Money vs Morals. What the last 10 years taught us about the next decade



João Marques Lima, Founder and Editor-in-Chief of Data Economy

Ten years ago, money was on everyone’s mind. With the new decade starting, the 2007-2008 global financial crisis left its scar on many of the world’s economies. Austerity was the word of the year for millions. Economic instability and an influx in commodity prices triggered some of the most challenging political revolutions in history, especially in the Arab World where what became known as the Arab Spring movement ousted several regimes in the region and sparked civil wars.

The decade saw many other bloody events take place such as the foundation and downfall of the Islamic State, the invasion of Crimea in Ukraine by Russia, and turmoil across Latin American nations.

The reshuffle of heads-of-state, especially in the US with the recent impeachment of Donald Trump, left many surprised, while in Europe, the divorce between the UK and the bloc – aka Brexit – landed as a bombshell.

However, beyond the money and the conflicts, the world has slowly started to change. A more solid debate and action around Climate Change, a shift in social attitudes towards LGBT+ and BAME groups, and even movements like Me Too, have raised the bar when it comes to social morals.

For data centres, the industry felt all of the above and more, but it powered through during one of the most prosperous decades in the ICT world to date.

The sector metamorphosed, evolved and adapted itself to new realities, and although money is the biggest driver of most things, morals have also penetrated businesses hard and it is now common to read and hear about a colocation company which is helping the environment by investing in green energy, whilst making diversity and inclusion a reality, and much more.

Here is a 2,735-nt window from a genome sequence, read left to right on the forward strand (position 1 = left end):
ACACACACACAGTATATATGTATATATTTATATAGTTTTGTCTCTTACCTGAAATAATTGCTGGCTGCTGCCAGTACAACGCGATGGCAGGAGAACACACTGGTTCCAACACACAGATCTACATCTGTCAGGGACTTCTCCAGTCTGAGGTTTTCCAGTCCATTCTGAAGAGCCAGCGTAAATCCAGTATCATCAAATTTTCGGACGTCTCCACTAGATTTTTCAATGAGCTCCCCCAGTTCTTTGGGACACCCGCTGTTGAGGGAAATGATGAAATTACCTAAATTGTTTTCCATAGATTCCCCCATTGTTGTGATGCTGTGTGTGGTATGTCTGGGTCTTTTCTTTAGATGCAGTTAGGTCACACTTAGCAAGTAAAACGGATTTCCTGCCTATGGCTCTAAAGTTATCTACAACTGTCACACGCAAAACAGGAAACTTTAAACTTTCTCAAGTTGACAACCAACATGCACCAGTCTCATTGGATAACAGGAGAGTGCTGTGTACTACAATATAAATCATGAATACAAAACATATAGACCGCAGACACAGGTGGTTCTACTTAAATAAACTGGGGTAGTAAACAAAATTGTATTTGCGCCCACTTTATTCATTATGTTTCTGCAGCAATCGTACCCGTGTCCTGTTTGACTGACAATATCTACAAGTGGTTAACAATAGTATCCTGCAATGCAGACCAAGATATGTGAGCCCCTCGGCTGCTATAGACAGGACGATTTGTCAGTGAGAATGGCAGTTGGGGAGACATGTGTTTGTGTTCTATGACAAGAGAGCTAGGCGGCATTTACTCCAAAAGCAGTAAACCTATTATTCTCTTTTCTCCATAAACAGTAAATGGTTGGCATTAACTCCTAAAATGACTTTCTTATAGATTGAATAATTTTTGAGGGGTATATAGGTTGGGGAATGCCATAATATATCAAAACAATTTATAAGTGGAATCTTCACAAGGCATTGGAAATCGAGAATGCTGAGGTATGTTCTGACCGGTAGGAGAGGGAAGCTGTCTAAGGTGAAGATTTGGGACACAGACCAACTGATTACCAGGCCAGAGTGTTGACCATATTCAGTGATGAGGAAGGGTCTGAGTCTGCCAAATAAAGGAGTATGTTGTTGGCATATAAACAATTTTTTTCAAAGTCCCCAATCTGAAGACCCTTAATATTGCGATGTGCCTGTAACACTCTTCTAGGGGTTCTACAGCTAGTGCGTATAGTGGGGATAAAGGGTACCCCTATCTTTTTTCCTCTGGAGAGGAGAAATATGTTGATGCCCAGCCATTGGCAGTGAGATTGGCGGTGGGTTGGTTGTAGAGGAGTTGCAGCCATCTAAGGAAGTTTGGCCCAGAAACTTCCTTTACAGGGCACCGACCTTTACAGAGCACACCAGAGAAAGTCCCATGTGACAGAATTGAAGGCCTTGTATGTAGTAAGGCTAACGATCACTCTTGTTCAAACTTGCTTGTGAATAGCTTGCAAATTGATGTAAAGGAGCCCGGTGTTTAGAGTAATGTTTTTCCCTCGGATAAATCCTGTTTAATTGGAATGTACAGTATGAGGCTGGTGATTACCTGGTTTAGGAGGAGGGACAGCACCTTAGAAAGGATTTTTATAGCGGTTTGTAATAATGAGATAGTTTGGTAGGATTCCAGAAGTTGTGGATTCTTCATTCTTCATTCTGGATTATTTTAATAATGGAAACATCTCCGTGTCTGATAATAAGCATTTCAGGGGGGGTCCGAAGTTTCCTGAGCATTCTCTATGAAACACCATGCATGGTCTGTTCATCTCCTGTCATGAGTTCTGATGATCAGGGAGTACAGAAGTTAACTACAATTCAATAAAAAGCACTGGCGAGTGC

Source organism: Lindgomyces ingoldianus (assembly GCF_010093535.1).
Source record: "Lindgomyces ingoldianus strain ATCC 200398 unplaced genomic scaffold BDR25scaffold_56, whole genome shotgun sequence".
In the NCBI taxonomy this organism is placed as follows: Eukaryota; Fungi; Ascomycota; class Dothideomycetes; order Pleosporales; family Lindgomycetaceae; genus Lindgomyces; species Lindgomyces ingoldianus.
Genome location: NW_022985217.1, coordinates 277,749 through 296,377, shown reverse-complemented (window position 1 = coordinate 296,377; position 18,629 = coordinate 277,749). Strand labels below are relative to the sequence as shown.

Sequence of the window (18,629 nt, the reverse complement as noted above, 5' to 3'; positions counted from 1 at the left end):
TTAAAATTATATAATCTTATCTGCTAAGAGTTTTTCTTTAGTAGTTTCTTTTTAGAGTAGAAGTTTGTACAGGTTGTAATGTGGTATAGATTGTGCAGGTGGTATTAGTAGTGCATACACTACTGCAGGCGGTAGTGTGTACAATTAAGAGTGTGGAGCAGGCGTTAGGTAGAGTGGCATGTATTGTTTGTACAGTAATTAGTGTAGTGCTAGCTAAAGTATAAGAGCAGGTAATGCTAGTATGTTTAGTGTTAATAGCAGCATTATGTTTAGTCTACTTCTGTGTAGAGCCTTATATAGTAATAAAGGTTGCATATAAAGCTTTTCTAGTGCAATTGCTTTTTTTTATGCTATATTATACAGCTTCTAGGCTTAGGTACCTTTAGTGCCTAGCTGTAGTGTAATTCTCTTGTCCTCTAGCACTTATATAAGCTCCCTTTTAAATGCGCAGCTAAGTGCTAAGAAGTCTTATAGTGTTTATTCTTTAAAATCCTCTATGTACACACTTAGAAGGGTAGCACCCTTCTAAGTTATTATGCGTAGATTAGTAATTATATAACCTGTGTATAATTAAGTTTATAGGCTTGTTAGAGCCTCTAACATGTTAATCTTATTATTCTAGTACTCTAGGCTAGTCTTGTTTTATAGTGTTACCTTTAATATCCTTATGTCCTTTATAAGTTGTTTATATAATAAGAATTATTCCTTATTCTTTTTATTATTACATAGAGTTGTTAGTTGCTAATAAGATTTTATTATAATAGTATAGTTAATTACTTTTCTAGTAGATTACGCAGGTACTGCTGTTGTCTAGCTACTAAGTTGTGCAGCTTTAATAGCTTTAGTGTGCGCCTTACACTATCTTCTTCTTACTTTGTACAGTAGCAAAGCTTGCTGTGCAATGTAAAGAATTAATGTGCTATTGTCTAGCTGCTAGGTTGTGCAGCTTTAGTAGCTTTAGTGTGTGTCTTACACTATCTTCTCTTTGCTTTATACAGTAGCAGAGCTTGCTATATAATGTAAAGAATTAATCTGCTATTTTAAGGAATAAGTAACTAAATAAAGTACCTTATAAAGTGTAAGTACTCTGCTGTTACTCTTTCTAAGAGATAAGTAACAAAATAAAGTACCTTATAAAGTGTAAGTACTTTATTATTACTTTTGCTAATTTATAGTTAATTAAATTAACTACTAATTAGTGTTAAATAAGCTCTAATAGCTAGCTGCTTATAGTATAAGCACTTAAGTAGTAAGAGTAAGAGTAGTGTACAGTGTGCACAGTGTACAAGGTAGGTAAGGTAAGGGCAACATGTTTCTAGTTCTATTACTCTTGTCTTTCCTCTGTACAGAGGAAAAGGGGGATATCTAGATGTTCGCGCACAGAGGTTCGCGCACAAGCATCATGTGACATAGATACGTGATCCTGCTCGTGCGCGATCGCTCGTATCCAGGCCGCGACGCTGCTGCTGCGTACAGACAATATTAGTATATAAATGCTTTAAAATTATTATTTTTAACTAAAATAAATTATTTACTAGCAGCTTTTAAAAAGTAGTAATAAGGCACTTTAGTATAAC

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Ten years is a very long time, and the next ten – the 2020s – will surely bring as much change and challenges as well as excitement to all.

Although sometimes it is hard to predict so far into the future, one thing is for sure: by 2030, new leaders will be in power, socio-political landscapes will have changed once more, the amount of data will have grown by four-fold on today’s figures, the global data centre footprint and edge computing sites will have grown substantially and at least one new name will take on Google, Amazon and Microsoft in the ongoing cloud wars.

This is what the team at Data Economy is bringing you in this magazine, in what is this decade’s last edition.

Firstly, our leaders listing features 100 faces you should know and will undoubtably be hearing a lot about in the coming decade as many of them prepare new investments, market shifts and the launch of disruptive technologies.

In the Global Leadership Talks, we look at how CEO Thomas Kurian is planning the future of Google Cloud, what Oracle NetSuite’s founder Evan Goldberg predicts the business world will be using, and what Jason Goodall’s plans are as CEO of the newly launched NTT Limited, which includes the world’s third largest data centre portfolio.

In a special report, we travel year-by-year through the 2020s and look at what will drive the data centre business and how much the market will be worth every 12 months for the next 120 months.

Paula Lehtomäki, Secretary General of the Nordic Council of Ministers, tells us about what the region is planning for the next ten years, including attracting investment for data centre buildouts. The team has also compiled a detailed projection of how the data centre market in each of the five Nordic countries will shift in the near future.

ServerFarm’s CFO Kevin Dillard features in our special CFO section this time and talks not only about the company’s strategy, but also about how to navigate market flux in the times we live in, often deemed as uncertain.
We close this edition with your usual Business Lifestyle segment, full of useful information on the main events of the year, the top Executive Must-Haves at the moment, the tech books you can’t miss and a roundup of all the winners of the Datacloud Global Awards, Datacloud Africa Awards, and Data Economy Finvest Awards.

From me and the team, have a merry Christmas and a prosperous New Year.

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